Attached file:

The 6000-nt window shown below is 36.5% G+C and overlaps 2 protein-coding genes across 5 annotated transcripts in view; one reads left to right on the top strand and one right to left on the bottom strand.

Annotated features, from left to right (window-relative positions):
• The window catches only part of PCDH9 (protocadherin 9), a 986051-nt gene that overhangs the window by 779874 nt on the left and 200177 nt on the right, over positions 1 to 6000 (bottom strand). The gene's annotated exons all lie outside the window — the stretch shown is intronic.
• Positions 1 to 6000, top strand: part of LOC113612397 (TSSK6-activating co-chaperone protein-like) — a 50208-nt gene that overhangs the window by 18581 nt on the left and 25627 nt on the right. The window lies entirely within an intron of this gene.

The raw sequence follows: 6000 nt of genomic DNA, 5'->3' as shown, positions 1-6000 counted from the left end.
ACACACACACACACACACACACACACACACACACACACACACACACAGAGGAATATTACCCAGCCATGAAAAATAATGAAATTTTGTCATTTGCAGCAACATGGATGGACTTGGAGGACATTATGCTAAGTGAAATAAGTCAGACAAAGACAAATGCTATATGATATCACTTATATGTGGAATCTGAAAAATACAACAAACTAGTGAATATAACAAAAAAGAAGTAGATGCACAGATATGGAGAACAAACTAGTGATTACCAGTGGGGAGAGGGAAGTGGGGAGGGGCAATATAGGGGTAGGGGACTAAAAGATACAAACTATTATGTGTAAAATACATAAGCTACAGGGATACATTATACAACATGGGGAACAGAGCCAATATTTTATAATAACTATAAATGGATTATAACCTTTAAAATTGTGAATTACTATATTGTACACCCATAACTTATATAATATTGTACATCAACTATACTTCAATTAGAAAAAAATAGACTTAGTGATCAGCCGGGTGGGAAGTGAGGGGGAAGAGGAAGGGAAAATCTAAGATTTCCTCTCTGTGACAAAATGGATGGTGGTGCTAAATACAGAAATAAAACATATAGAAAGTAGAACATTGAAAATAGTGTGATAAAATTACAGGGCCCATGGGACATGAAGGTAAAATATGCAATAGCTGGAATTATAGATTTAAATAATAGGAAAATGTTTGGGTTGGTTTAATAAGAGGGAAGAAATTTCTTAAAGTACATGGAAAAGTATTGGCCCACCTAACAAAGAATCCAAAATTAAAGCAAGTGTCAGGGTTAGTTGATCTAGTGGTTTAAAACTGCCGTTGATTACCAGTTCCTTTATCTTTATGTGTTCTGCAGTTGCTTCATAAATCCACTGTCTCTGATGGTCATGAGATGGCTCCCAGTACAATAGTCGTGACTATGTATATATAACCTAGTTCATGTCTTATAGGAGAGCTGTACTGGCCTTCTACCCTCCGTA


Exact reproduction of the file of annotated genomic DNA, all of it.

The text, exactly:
The 6000-nt window shown below is 36.5% G+C and overlaps 2 protein-coding genes across 5 annotated transcripts in view; one reads left to right on the top strand and one right to left on the bottom strand.

Annotated features, from left to right (window-relative positions):
• The window catches only part of PCDH9 (protocadherin 9), a 986051-nt gene that overhangs the window by 779874 nt on the left and 200177 nt on the right, over positions 1 to 6000 (bottom strand). The gene's annotated exons all lie outside the window — the stretch shown is intronic.
• Positions 1 to 6000, top strand: part of LOC113612397 (TSSK6-activating co-chaperone protein-like) — a 50208-nt gene that overhangs the window by 18581 nt on the left and 25627 nt on the right. The window lies entirely within an intron of this gene.

The raw sequence follows: 6000 nt of genomic DNA, 5'->3' as shown, positions 1-6000 counted from the left end.
ACACACACACACACACACACACACACACACACACACACACACACACAGAGGAATATTACCCAGCCATGAAAAATAATGAAATTTTGTCATTTGCAGCAACATGGATGGACTTGGAGGACATTATGCTAAGTGAAATAAGTCAGACAAAGACAAATGCTATATGATATCACTTATATGTGGAATCTGAAAAATACAACAAACTAGTGAATATAACAAAAAAGAAGTAGATGCACAGATATGGAGAACAAACTAGTGATTACCAGTGGGGAGAGGGAAGTGGGGAGGGGCAATATAGGGGTAGGGGACTAAAAGATACAAACTATTATGTGTAAAATACATAAGCTACAGGGATACATTATACAACATGGGGAACAGAGCCAATATTTTATAATAACTATAAATGGATTATAACCTTTAAAATTGTGAATTACTATATTGTACACCCATAACTTATATAATATTGTACATCAACTATACTTCAATTAGAAAAAAATAGACTTAGTGATCAGCCGGGTGGGAAGTGAGGGGGAAGAGGAAGGGAAAATCTAAGATTTCCTCTCTGTGACAAAATGGATGGTGGTGCTAAATACAGAAATAAAACATATAGAAAGTAGAACATTGAAAATAGTGTGATAAAATTACAGGGCCCATGGGACATGAAGGTAAAATATGCAATAGCTGGAATTATAGATTTAAATAATAGGAAAATGTTTGGGTTGGTTTAATAAGAGGGAAGAAATTTCTTAAAGTACATGGAAAAGTATTGGCCCACCTAACAAAGAATCCAAAATTAAAGCAAGTGTCAGGGTTAGTTGATCTAGTGGTTTAAAACTGCCGTTGATTACCAGTTCCTTTATCTTTATGTGTTCTGCAGTTGCTTCATAAATCCACTGTCTCTGATGGTCATGAGATGGCTCCCAGTACAATAGTCGTGACTATGTATATATAACCTAGTTCATGTCTTATAGGAGAGCTGTACTGGCCTTCTACCCTCCGTA